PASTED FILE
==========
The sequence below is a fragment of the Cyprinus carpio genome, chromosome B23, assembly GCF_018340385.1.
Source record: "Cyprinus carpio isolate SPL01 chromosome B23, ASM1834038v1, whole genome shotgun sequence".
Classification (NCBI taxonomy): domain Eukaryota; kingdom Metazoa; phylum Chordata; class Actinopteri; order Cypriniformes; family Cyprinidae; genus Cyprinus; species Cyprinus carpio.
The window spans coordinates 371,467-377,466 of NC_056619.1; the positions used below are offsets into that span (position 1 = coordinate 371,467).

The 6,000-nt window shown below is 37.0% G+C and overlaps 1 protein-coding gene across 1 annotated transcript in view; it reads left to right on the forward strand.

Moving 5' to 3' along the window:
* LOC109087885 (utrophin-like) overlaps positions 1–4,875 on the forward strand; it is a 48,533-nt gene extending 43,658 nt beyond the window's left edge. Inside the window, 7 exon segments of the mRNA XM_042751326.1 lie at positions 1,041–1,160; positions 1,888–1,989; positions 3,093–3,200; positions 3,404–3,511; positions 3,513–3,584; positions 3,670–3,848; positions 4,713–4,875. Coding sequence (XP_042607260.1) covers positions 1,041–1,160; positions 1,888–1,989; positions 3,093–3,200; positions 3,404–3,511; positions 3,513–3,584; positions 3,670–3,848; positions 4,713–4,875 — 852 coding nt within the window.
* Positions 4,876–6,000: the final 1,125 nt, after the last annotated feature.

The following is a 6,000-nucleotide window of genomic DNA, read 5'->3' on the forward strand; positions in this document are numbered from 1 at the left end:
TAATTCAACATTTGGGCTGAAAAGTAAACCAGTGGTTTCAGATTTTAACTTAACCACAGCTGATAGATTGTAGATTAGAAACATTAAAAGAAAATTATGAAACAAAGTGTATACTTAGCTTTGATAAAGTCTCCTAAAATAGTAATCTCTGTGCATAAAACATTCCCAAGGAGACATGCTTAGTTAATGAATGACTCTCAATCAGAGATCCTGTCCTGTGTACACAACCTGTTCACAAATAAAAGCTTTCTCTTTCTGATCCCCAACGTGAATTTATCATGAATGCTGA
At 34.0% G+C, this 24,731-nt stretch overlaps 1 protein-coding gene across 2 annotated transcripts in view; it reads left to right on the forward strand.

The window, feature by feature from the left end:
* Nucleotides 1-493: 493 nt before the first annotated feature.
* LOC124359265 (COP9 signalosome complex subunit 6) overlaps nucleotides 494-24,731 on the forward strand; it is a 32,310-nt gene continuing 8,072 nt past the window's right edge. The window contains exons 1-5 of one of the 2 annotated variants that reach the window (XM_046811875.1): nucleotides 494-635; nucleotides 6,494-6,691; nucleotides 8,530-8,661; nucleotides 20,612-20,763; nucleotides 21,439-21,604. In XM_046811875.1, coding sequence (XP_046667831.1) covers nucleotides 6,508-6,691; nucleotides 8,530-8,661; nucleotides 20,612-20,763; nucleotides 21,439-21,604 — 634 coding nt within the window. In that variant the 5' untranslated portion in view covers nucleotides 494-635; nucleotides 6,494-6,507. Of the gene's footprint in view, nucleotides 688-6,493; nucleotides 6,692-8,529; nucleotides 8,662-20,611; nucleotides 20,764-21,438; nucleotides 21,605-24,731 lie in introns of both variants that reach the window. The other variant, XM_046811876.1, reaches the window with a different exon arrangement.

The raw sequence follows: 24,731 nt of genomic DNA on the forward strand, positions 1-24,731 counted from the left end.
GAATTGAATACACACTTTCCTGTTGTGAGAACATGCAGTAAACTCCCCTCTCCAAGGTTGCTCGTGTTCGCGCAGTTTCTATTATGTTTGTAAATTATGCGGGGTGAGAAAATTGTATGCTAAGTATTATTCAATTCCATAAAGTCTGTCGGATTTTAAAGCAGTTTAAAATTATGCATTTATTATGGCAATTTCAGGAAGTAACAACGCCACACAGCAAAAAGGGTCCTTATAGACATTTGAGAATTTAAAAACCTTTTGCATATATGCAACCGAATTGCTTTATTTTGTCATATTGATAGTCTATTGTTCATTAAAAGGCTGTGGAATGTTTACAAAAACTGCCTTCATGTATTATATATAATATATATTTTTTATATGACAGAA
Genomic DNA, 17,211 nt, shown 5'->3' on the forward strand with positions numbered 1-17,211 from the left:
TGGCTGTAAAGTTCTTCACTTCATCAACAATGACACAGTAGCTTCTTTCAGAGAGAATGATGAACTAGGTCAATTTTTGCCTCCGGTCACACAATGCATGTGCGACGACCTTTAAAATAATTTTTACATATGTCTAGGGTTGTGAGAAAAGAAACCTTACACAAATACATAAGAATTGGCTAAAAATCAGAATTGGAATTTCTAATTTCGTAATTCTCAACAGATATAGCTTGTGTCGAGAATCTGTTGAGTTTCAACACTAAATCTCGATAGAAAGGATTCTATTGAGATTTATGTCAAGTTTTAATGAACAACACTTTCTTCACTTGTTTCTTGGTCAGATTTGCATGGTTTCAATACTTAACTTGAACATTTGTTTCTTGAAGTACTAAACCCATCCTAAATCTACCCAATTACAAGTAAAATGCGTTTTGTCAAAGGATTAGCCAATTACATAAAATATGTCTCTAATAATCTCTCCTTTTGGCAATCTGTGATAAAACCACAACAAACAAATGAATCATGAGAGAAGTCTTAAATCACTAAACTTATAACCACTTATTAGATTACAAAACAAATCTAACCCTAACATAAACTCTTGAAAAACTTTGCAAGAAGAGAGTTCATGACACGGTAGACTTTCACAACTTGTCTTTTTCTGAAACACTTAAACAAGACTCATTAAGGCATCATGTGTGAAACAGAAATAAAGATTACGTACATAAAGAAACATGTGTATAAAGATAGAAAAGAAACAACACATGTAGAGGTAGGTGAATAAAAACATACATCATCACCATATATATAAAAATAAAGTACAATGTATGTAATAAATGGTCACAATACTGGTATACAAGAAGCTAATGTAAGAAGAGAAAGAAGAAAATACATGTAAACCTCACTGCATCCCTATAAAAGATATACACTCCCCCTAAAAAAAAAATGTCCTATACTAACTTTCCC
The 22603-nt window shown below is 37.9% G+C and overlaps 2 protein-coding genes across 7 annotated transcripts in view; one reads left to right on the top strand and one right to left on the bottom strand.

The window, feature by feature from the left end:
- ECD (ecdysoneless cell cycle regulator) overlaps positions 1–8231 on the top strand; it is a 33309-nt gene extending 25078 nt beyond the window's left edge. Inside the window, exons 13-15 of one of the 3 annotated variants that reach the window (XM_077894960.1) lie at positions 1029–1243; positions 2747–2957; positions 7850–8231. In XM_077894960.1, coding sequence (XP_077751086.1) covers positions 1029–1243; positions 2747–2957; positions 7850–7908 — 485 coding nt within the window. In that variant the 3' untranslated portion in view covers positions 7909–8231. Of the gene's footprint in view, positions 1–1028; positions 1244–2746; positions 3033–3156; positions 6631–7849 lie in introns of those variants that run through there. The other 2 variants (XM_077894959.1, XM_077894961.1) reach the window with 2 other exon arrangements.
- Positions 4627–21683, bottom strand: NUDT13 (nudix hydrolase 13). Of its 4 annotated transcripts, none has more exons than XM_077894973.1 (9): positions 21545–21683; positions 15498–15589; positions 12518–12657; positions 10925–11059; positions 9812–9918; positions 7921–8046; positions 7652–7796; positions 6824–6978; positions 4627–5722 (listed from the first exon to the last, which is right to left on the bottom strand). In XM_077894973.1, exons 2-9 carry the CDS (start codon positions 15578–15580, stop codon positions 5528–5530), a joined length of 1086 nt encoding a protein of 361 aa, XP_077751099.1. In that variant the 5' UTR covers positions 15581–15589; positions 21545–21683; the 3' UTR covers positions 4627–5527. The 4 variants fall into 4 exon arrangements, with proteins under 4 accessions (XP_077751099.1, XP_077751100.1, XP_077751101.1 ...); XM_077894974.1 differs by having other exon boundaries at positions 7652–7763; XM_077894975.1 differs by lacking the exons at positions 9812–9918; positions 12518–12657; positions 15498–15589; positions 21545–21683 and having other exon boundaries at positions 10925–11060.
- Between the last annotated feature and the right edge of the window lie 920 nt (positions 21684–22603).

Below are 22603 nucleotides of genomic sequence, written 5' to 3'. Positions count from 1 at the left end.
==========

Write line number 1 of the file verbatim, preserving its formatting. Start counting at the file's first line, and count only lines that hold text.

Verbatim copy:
The sequence below is a fragment of the Cyprinus carpio genome, chromosome B23, assembly GCF_018340385.1.